Paul Donahue's Reviews > Empire of Liberty: A History of the Early Republic, 1789-1815

Empire of Liberty by Gordon S. Wood
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Apr 21, 10

Read from March 22 to April 20, 2010

So many history books are just summations of political and military events between two fixed dates. Empire of Liberty goes far beyond that structure, going as far back as the early 1700s and all the way up to the Mexican and Civil Wars to put points and stories into full context. Not just wars and politics, but economics, commerce, religion, education, family life, social changes, slavery, diplomacy, westward expansion, science, philosophy, it’s all in there. Much like the other Wood book I recently read, the common theme throughout is the change all these areas underwent from an aristocratic, dependent, agrarian, Old World society into a republican, independent, commercial New World. He also keeps the them that the republic actually created by the Revolution and Constitutional Convention was nothing at all what the founding fathers intended.

It’s also intriguing and perhaps relieving that so much of today’s concerns date back to then. People railed against Congressional salaries, intellectuals were mortified at the rise of uneducated leaders and demagogues, our government tried to subvert an inevitable war via economic sanctions. One of Wood’s particularly insightful observations is that it was not the revolutionary generation that envisioned the American dream, it was the succeeding one. Instead of a hierarchy in which the middling classes were dominated by a gentry class, many of those barriers broke down and the many sons of petty merchants, cobblers, and farmers used American’s booming commercial appetite to achieve a life of luxury—the birth of the American dream.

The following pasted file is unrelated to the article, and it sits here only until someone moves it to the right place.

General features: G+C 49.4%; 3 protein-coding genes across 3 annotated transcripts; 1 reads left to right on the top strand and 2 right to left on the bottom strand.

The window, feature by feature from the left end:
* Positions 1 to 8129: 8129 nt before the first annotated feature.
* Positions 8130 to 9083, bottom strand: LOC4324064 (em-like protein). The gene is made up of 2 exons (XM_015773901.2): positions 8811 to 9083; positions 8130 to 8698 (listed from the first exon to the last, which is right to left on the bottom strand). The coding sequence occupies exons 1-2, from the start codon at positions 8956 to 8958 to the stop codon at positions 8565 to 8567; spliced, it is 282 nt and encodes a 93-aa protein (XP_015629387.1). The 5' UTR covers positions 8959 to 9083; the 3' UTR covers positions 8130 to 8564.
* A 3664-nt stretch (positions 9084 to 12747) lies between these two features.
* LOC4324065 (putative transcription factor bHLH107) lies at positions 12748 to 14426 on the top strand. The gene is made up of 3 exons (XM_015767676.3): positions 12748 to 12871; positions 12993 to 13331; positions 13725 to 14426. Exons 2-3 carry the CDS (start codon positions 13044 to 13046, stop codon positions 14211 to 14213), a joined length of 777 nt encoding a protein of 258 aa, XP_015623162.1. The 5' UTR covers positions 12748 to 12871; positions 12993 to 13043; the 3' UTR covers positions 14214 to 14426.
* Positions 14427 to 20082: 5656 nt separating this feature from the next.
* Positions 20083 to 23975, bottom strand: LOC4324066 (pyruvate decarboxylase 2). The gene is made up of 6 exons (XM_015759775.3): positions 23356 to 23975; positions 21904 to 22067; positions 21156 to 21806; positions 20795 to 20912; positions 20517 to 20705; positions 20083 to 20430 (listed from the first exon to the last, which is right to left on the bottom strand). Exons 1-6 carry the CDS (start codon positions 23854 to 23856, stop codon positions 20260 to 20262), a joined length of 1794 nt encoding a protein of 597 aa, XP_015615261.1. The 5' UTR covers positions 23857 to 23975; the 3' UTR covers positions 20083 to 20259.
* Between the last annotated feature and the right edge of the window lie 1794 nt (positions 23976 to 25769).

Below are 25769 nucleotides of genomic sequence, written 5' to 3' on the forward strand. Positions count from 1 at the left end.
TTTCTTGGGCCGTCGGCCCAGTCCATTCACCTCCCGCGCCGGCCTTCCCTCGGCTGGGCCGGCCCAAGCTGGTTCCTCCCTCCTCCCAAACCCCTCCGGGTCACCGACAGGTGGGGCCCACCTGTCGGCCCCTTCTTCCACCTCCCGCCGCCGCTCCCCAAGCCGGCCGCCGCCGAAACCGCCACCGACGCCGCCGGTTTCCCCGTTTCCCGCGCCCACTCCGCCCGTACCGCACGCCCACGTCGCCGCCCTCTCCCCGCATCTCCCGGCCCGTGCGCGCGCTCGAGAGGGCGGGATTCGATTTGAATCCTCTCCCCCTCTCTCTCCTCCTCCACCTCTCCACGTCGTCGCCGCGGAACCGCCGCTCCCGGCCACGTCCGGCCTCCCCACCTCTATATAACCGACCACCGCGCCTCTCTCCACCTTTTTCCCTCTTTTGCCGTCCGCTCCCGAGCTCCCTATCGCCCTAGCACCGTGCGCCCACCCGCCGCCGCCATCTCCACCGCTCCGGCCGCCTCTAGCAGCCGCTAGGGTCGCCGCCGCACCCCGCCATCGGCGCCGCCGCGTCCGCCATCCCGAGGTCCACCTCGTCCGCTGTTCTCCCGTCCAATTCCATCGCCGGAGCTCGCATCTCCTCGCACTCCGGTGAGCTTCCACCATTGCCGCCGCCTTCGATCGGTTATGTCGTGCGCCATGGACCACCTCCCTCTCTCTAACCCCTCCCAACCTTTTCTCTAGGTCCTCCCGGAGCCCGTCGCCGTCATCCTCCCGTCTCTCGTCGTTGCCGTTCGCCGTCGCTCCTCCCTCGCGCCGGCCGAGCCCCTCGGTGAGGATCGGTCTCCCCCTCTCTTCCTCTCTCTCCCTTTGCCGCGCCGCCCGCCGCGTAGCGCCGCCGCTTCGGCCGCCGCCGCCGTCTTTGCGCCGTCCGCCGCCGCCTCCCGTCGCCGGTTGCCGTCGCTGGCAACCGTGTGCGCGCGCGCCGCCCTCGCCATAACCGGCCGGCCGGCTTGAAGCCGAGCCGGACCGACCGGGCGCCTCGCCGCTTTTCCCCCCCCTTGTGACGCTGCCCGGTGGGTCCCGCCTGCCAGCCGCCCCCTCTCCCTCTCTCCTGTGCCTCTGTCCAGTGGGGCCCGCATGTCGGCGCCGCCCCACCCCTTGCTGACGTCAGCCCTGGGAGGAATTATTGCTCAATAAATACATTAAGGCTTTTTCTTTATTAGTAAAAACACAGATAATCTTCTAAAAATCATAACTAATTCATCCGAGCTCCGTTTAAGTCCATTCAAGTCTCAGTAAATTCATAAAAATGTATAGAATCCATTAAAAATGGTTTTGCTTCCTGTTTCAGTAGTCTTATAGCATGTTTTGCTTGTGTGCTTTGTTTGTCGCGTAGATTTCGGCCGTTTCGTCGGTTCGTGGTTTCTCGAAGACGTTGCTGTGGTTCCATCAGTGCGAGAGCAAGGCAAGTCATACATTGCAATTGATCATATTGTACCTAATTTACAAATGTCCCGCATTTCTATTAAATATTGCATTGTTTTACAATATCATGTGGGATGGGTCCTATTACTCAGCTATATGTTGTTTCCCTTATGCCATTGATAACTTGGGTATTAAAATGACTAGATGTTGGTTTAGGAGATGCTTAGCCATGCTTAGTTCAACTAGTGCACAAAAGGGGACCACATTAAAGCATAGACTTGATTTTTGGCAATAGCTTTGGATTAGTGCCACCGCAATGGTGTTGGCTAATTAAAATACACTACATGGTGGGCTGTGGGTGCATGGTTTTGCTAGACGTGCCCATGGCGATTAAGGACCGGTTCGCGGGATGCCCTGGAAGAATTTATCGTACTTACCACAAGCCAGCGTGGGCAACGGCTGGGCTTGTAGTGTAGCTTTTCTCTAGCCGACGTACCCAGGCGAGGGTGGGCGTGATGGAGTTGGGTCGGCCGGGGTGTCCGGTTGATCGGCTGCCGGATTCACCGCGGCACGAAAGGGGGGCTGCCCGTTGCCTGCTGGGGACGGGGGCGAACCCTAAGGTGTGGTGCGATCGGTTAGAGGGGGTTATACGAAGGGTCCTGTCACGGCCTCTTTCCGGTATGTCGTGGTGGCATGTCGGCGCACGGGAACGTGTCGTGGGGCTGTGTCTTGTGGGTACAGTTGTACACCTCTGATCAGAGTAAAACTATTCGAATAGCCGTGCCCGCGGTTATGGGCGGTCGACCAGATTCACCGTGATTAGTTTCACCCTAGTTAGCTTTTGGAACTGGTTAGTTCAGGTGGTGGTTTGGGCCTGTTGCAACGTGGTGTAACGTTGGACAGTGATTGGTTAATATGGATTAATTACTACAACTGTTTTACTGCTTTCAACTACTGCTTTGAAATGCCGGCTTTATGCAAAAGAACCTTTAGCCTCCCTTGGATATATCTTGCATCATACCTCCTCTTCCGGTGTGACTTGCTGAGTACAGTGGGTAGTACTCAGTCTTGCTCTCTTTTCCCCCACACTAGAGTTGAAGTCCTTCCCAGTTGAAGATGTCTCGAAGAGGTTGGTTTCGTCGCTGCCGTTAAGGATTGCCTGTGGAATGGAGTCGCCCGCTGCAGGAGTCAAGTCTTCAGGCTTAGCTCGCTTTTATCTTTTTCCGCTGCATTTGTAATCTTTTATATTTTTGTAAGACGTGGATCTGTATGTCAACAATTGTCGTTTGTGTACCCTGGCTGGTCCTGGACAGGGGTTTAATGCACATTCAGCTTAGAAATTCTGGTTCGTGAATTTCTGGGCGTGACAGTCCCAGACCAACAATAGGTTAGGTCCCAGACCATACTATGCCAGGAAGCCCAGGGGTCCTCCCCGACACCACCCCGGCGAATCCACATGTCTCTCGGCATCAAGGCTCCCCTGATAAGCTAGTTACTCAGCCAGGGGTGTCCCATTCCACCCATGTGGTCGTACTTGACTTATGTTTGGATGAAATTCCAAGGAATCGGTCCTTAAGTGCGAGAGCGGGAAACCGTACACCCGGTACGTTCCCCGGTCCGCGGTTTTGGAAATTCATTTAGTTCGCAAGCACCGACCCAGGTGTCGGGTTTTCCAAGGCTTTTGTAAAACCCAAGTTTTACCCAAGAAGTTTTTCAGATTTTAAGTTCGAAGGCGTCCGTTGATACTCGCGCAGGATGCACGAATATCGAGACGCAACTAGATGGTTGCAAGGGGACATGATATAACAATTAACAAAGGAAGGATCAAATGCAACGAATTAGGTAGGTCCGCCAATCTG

Jefferson and his ilk also envisioned an America where liberally enlightened intellectuals were democratically elected to run the country, trade was done only with foreign countries, scientists pondered only abstract thoughts, and slavery would phase out. Instead, middling and often uneducated people were elected to office; commerce within the states exploded; scientists thought practically and began leading the world in invention (and paved America’s path to economic dominance); and the parts of the country dependent on slavery, to the grave revulsion of others, dug their heels in until the bitter end.
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